[Image description: A woman seated, hands folded in her lap wearing a blue patterned top. She is Latina, fat, has long dark brown hair, awesome thick eyebrows, and is smiling.]

Hello again.  It’s just me Gillian.

Just a note: I wrote the image description of my pic, including the word fat.  I’m fat and I’m (mostly) ok being fat.  I included it in the description because that word describes me.



I have been drawing some pretty tough ladies lately!



[A woman wearing several button up shirts of various colors and patterns]

So did someone say Wear-all-your-tops Tuesday?

These aren’t all my shirts and tops but after the eighth one it was hard to get more on.


Thin privilege is being able to walk into Olympic Stadium in an outfit that makes you feel part of the team, instead of being forced to wear the only outfit that fits because Ralph Lauren won’t make the outfit you want to be wearing in your size.

“Before heading to NY for the P&G announcement, I had a photo shoot. We were supposed to wear white button up shirts. The woman’s shirts that were provided were too small in the back and the shoulders. My only option was wearing a man’s shirt. It was very ill fitting and I was feeling pretty self conscious about it. I hate not being able to wear a majority of woman’s clothing. When I got to NY they had a different man’s shirt for me to wear that was much better looking. I rolled the sleeves up and tried to look as feminine as possible.  My mother was the only mother there who hadn’t a jacket like the other moms because there wasn’t one provided in her size.” - Sarah Robles, Team USA Olympian

(via fatbrownowl-deactivated20130302)

Zero Libertad Comic: Latina, female, supernatural hero by Alana Macías


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I’m not sure if this is allowed, but can we get a signal boost for a graphic novel starring a kick ass Latina superhero?  The pics are cool enough reason to donate to her kickstarter (ends July 28th) and they’re just shy of their goal.

Submission #1176


I’ve just seen the trailer for The Bourne Legacy.

That movie is totally Hawkeye’s origin story.

Submitted by Aeryn

Yay! I’m not the only one thinking this!



dylanspencer submitted:

Hi! I just started a tumblr called the Transgender Couchsurfing Network.  After seeing dozens of posts come across my dash about displaced or homeless trans people needing places to crash, I decided that there had to be a way to organize these posts somehow, and to put those in need in contact with those willing to lend a hand.  If you’re trans and need a place to stay, or if you have a couch or floor or spare bedroom available for someone in need, I urge you to reblog this post, follow the blog, and get the word out.  Everything is still under heavy construction, but the more people that see and hear about this blog, the more people will be able to benefit from it!  I know that there are so many people here on tumblr who are in need of a place to stay for a night or two, and I also know how many amazing, wonderful people would be willing to host someone and help out a trans person in need.  We all know what a huge problem unemployment and homelessness are for trans people (especially TPOC and trans women) — even a place to stay for a night can make the biggest difference!  So PLEASE, even if you can’t offer up your couch, REBLOG AND SIGNAL BOOST.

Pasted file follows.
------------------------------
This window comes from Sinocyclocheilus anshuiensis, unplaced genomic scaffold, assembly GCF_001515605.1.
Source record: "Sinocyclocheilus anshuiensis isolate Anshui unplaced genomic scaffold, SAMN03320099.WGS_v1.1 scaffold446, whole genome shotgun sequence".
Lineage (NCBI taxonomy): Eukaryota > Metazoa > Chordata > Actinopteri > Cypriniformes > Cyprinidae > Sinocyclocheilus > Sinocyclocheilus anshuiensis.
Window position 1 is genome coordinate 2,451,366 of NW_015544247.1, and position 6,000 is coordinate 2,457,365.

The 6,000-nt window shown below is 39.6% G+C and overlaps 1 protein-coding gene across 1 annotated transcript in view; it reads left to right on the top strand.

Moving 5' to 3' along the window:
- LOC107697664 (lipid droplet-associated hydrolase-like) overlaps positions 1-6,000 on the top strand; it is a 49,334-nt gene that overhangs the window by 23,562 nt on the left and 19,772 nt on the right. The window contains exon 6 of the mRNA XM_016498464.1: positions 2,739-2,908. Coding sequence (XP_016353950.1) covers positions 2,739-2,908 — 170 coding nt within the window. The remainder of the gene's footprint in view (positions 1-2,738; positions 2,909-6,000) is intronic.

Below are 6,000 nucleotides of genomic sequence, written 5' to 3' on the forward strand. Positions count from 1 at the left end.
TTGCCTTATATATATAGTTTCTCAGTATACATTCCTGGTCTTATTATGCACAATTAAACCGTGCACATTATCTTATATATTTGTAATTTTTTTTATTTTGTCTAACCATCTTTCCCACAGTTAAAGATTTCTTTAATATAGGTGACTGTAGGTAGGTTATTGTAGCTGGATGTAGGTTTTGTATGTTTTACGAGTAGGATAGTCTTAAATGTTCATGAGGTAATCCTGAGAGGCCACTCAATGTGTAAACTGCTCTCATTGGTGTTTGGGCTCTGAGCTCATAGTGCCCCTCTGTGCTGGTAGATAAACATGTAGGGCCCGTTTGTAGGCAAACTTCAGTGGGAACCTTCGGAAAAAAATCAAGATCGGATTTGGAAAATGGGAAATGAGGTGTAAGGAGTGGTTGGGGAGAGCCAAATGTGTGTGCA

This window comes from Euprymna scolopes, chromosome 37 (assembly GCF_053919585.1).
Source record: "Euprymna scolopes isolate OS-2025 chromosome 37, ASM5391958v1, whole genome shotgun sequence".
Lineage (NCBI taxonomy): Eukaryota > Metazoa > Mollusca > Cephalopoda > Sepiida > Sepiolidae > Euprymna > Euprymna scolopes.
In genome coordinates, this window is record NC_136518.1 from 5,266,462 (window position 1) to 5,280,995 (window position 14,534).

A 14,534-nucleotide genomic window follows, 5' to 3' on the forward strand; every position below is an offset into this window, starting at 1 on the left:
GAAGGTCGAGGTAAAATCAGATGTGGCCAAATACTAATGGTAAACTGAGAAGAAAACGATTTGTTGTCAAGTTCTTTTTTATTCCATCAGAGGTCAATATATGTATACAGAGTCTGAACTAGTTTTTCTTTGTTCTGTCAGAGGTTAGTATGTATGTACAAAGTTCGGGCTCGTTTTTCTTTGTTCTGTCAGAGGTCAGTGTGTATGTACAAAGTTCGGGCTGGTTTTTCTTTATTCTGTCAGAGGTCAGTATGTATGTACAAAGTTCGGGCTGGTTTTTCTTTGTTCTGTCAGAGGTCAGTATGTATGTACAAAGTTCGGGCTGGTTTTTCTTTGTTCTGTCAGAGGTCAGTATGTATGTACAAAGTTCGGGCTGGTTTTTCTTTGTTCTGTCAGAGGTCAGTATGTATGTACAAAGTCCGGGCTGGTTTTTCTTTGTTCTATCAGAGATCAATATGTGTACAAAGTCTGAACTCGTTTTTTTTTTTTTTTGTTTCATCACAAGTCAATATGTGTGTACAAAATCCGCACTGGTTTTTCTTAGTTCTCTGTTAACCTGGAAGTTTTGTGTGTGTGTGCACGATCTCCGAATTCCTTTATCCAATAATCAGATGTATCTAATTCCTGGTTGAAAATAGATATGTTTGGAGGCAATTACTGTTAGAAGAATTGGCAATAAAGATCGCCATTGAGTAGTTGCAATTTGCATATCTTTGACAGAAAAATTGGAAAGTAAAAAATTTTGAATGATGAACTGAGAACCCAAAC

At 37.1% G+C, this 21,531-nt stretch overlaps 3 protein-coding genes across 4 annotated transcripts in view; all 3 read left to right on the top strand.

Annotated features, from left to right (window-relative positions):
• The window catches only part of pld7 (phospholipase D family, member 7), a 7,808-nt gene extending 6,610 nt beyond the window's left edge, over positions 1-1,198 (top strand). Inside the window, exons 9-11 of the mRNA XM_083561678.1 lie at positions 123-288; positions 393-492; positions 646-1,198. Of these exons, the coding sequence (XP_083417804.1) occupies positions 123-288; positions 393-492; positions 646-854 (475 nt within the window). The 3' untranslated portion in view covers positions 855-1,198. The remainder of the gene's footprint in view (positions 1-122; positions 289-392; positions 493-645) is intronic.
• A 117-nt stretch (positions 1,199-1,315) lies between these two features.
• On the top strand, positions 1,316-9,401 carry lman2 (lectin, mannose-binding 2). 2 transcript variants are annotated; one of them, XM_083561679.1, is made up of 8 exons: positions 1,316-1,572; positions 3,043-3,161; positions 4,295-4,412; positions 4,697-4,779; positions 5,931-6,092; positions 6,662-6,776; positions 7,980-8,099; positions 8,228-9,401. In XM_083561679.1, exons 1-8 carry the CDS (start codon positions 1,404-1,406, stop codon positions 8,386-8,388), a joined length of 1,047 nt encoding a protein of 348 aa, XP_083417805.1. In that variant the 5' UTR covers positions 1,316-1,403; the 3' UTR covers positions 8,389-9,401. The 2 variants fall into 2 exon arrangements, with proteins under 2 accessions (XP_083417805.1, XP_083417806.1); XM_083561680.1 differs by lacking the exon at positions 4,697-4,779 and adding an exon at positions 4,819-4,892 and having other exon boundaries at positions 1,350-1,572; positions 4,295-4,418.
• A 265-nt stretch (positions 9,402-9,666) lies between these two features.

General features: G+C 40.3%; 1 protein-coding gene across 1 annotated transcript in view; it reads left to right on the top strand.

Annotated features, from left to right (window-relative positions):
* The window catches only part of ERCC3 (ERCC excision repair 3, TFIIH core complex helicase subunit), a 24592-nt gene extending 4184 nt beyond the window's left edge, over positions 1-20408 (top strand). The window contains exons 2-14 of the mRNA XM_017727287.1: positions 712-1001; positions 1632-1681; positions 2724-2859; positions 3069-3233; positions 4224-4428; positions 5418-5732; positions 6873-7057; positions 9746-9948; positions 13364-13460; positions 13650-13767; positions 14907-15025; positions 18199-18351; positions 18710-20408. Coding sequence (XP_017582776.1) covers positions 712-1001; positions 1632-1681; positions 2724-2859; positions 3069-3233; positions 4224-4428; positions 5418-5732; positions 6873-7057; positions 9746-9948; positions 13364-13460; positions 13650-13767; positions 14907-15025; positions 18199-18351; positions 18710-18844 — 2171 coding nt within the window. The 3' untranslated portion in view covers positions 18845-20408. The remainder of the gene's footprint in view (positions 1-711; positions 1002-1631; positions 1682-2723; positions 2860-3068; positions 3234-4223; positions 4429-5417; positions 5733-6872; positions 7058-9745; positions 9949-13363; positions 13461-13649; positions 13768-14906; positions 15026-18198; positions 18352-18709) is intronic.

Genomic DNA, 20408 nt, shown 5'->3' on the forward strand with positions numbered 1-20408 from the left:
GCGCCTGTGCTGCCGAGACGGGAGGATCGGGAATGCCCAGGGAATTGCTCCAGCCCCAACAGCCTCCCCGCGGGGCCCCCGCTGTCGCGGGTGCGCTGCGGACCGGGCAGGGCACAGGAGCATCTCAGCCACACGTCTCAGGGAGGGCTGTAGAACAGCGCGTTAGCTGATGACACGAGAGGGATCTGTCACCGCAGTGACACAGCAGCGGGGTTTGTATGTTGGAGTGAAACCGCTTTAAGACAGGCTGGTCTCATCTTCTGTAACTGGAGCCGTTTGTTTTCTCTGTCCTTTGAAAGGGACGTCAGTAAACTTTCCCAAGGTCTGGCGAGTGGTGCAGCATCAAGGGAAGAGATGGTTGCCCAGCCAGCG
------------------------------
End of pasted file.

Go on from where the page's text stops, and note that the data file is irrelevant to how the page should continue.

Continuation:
(via autumn-and-eve-deactivated20120)




Try being the strongest word. It’s hard to do that when your birth name is on the end of the receipt and your job won’t allow you to put your ‘other’ name (as they put it) on a name tag.

Omg I have never understood that whole name tag thing. Lots of places will let Melissas shorten their name tag to Mel if that’s what they go by or Johnathans to John and Andrews to Andy etc. So why wont they let other people put the names they go by if they aren’t the same as the name on their ID? Its just a fucking name tag its not like someone is asking you if they can put “Princess UglyFuck PenisFace” or something. I hardly think that if I had “Brencis” on a name tag any customers would be offended.

I recently interviewed at a fast food place.  I introduced myself using the shorter version of my birthname.  My chosen name can be shortened in the same way, so it’s less disturbing to hear.  The manager said they don’t use nicknames there and I would be called by my full birthname.  It’s a company policy apparently.